WASHINGTON — The Obama administration on Tuesday sought dismissal of a lawsuit by a Tampa, Fla., businesswoman whose complaint to the FBI led to Gen. David Petraeus’ ouster as CIA director.
If a federal judge allows the lawsuit by Jill Kelley to proceed, the case could delve into the roles played in the Petraeus scandal by the FBI, the Pentagon and other parts of the Obama administration.
Kelley wants to find out who in the U.S. government leaked her name and some of her emails to the news media amid the uproar over Petraeus’ affair with Paula Broadwell, author of a biography on Petraeus. The leaks placed Kelley in the middle of an avalanche of unfavorable publicity and as a result, she shouldered the blame as the villain in the downfall of Petraeus and Gen. John Allen, the top U.S. commander in Afghanistan, the lawsuit states.
The suit claims the leaks violated the Privacy Act, which was enacted in 1974 after revelations of illegal surveillance by federal agencies in the Watergate scandal. The law seeks to protect individuals from unwarranted invasions of privacy by federal agencies that maintain sensitive information about them.
The Justice Department said in a court filing that Kelley has failed to present any facts suggesting that the FBI and the Pentagon flagrantly disregarded her privacy rights. “A bare allegation” that information was retrieved from government files is insufficient to sustain a claim that the government engaged in an unlawful disclosure about Kelley, the Justice Department said.
The FBI and the Pentagon have exempted several of their record systems from the requirements of the Privacy Act and Kelley and her husband, who also is a plaintiff in the case, fail to say whether the leaked information was in a system of records that was subject to the Privacy Act’s requirements, the court filing states.
In an act that triggered the criminal probe resulting in Petraeus’s forced resignation, Kelley told the FBI that she and several U.S. top military officers had been the recipients of anonymous harassing emails.
Kelley and her husband “sought to do the right thing by reporting the facts” to the FBI, the lawsuit alleges. But “rather than protect the Kelleys’ privacy interests as the law and their duty required, defendants instead willfully and maliciously thrust the Kelleys into the maw of public scrutiny concerning one of the most widely reported sex scandals to rock the United States government.”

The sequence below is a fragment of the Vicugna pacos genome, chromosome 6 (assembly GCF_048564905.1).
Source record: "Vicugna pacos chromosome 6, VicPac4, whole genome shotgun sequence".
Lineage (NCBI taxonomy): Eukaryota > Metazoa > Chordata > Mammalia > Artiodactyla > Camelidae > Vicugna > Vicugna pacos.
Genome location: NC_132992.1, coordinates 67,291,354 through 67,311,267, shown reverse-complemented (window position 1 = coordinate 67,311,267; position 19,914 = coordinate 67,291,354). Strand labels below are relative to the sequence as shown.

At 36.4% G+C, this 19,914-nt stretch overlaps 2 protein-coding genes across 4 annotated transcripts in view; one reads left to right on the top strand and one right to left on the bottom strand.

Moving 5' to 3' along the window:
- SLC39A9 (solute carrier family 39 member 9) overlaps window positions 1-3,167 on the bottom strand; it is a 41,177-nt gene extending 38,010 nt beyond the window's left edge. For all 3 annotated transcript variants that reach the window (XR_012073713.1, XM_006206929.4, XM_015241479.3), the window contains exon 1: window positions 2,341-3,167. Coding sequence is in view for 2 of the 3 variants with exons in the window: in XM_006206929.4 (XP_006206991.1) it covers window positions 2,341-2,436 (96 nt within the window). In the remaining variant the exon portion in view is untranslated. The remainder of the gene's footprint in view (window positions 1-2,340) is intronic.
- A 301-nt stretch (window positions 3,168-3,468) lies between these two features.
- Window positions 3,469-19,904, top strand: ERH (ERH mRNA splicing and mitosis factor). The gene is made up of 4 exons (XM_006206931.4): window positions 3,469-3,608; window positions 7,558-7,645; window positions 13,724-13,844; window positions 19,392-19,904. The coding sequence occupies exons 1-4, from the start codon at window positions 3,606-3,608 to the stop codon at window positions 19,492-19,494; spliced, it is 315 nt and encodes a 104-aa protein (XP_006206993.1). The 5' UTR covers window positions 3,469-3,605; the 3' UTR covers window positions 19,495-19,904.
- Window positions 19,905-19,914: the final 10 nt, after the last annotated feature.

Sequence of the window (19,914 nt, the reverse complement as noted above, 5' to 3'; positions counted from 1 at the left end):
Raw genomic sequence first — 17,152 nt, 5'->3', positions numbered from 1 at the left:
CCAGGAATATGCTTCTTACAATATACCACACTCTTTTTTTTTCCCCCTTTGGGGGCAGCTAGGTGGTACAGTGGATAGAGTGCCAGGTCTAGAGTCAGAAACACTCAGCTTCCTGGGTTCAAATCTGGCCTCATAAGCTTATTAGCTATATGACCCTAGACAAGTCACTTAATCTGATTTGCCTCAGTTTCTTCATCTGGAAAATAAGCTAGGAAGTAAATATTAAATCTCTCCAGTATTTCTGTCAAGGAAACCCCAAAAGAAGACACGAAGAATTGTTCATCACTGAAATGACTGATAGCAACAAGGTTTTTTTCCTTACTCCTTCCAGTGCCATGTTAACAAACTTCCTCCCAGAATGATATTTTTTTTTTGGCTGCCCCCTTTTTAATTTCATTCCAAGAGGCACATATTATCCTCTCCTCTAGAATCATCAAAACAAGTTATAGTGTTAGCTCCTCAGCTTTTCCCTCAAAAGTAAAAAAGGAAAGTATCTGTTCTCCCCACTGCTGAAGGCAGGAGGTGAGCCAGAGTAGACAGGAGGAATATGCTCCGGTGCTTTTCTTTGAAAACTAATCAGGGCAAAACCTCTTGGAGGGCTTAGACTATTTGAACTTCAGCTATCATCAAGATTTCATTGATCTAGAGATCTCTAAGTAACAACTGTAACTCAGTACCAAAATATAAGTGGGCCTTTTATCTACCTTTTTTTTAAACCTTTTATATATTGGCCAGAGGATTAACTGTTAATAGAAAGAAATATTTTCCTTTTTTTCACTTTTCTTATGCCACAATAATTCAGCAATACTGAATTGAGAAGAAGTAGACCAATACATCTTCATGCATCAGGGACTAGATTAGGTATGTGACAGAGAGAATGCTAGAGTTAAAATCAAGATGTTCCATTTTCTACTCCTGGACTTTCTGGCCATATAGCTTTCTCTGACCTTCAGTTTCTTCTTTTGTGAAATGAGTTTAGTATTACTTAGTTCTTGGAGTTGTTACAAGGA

Some of the anonymous emails ultimately traced to Broadwell were sent to Allen. The messages included notes on the general’s plans to see Kelley in Washington the following week. Allen was concerned about how anyone else would know about his personal plans. One email mentioned Petraeus and an upcoming social event in Washington. The emails to the generals claimed Kelley was up to no good and impugned her motives for befriending the military leaders.
The lawsuit says the U.S. government “unforgivably transformed Mrs. Kelley’s reputation from that of a respected business and community leader.”
According to the lawsuit, the FBI Washington cyber division and FBI Deputy Director Sean Joyce directed agents in the Tampa Field office to treat the Kelleys’ case differently than normal criminal investigations. For example, the suit says, the FBI did not provide Kelley with security protection to which a victim is entitled because the bureau wanted to avoid attention before the upcoming presidential election.
The lawsuit also says the FBI in Washington directed investigating agents not to proceed with a scheduled effort to interview Broadwell once the agents had determined she was the stalker.
Government officials violated the Constitution’s ban on unreasonable searches in its review of Kelley’s emails, the suit claims. It alleges they have suffered financial losses because of the government’s actions. They are seeking monetary damages and an apology, among other things.
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